Book Review: Eighth Army Versus Rommel
Tactics, Training and Operations in North Africa 1940-1942
Helion and Company Limited, Warwick, 2020. 261pp.
Reviewed by Brigadier Chris Roberts, AM,CSC (Rtd)
In this splendid and thoroughly engaging book, James Colvin—a former member of the British Territorial Army's 44th Parachute Brigade—provides a penetrating insight into the British Eighth Army's performance against the German and Italian forces during the North African desert war. It spans the period from General O'Connor's highly successful campaign in 1940/41 to the conclusion of the Second Battle of El Alamein in November 1942. While it has long been recognised that inferior tactics and leadership contributed to successive British defeats in the period between these two victories, Colvin looks more deeply into the reasons why. Specifically, he considers doctrinal discussion, British military institutions and cultural issues amongst the officer corps in the inter-war years, and how these impacted on the employment of armour and fractured leadership during operations in North Africa.
While Colvin considers German military culture and doctrine, the principal discussion surrounds the Eighth Army, its commanders and the tactical employment of their forces. In doing so, Colvin highlights how muddled doctrine resulted in defeat during the intervening period between O'Connor's success and Field Marshal Montgomery's victory. He attributes this confusion to opposing views, indifferent and conflicted leadership, an inability to draw correct lessons, and a lack of hard-nosed military professionalism. It is an instructive study that current military officers of all ranks would do well to read.
Colvin begins with a lengthy discussion on the pre-war cultural background of officers, including the social strata of British regiments, and doctrinal debate in Britain. In doing so, he highlights the effect of the ‘old school tie’ on relationships, the hierarchy of regiments that were considered to be socially superior or inferior, and the conflicting views on how armoured forces ought to be employed. This discussion provides the background to his later study on how events panned out in the Western Desert. It would seem that the zealots for armoured forces—Generals Fuller and Hobart, and Captain Liddell-Hart—as well as the 'Cavalry Club' contributed to the inability of the British to embrace a cohesive and sound combined arms doctrine.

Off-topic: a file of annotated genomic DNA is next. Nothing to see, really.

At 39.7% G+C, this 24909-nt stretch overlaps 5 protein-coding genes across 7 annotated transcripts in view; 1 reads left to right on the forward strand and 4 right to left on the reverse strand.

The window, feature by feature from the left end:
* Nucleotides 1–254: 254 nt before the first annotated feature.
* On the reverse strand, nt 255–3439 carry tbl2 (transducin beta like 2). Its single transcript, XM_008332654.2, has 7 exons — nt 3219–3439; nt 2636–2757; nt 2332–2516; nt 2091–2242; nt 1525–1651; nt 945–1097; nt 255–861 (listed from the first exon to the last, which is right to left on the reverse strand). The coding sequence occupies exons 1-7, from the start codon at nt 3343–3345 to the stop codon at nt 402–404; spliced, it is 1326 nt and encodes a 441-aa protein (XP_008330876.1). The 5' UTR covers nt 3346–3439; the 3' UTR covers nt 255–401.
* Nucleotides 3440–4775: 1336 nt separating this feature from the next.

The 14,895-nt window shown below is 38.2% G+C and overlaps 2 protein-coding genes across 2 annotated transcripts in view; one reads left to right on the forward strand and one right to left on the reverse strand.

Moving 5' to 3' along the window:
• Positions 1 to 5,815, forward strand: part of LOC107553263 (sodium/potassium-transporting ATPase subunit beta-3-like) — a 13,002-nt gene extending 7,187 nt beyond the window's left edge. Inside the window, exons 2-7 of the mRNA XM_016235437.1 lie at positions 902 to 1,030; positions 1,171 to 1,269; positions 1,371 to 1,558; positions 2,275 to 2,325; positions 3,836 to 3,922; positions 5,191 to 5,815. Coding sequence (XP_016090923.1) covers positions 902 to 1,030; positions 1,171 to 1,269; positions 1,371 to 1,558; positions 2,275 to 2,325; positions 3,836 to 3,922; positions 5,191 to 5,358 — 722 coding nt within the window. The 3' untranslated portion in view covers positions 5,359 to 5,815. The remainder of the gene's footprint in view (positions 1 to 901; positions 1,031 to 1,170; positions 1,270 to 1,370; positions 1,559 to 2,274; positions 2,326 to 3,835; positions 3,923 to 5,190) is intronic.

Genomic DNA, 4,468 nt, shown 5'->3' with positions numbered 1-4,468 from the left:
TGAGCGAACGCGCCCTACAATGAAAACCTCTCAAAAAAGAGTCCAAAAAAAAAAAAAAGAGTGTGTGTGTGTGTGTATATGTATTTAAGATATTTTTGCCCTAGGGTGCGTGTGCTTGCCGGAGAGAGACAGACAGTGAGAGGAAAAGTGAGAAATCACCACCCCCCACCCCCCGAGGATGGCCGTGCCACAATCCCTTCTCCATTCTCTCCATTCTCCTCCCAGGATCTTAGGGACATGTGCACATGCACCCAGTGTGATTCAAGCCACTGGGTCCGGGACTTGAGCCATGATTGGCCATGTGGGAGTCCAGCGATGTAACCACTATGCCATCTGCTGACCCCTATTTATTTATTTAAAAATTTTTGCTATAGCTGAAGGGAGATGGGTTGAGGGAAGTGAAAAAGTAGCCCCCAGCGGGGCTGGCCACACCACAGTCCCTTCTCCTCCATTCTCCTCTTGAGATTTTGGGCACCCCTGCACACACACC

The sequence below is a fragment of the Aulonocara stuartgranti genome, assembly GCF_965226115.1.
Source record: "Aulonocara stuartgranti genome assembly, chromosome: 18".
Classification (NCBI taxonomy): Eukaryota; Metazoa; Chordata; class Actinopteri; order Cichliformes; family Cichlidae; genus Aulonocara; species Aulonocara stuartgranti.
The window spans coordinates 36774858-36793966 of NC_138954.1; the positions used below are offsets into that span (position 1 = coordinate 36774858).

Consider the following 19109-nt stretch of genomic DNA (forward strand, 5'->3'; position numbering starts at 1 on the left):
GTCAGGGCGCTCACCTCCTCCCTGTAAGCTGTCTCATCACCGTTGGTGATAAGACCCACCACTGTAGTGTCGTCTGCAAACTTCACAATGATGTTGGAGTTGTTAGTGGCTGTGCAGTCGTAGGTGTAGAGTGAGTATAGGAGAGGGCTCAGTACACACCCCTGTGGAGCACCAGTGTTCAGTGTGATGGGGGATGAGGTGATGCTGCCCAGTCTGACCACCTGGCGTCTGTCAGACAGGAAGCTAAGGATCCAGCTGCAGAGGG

The book then plunges into the various operations undertaken in North Africa, in which Colvin blends narrative with analysis of each operation, and the relationships between the senior commanders; all with a good lacing of quotes from post operation reports and the observations of individuals. While combined arms was well understood in the British Army, the Eighth Army's approach was based around cooperation between arms; their forces split between armoured formations and Support Groups (Jock Columns) which never seemed to operate together. This approach contrasted with the fully integrated all-arms force employed by the Germans. Nor did the Eighth Army follow the British doctrine then being developed in the United Kingdom, which more closely followed the Germans.
Furthermore, in what General Dorman-Smith likened Eight Army’s leadership to a club rather than a disciplined entity, a 'syndicate' method of command operated in which a poisonous atmosphere and a lack of discipline amongst senior commanders pervaded operations. The consequence of both was successive defeats, when on at least two occasions—during Operation Battleaxe and the Gazala battle—the Eighth Army came close to defeating Rommel; but for the lack of aggressive leadership, an avoidance of risk, dysfunctional command at senior levels, and committing armoured units piecemeal without the support from artillery and infantry. Nor were correct lessons necessarily drawn in the post operation reports; being dismissive of an opponent's tactics without rigorous consideration of one's own failings is a lesson that applies equally to today's armies.
All this ended with Montgomery who flushed out a number of senior officers and formed a cohesive integrated force with a strong ethos of discipline amongst its commanders. It has been claimed by some that at the Battle of Alam Halfa, he simply adopted Field Marshal Auchinleck's plan. But Colvin shows that Montgomery's was different in several salient points, which contributed to his victory. He concludes with an appendix comparing German, Italian and British equipment which shows that, during various periods, British armour was pretty much on a par with German Panzers, and indeed in most instances they outnumbered the Germans and Italians. It was their employment that was the problem.
This is a well written book, and an easy read that moves along quickly without getting into inordinate detail. It is a fine piece of historical analysis. Highly recommended.
The views expressed in this article and subsequent comments are those of the author(s) and do not necessarily reflect the official policy or position of the Australian Army, the Department of Defence or the Australian Government.
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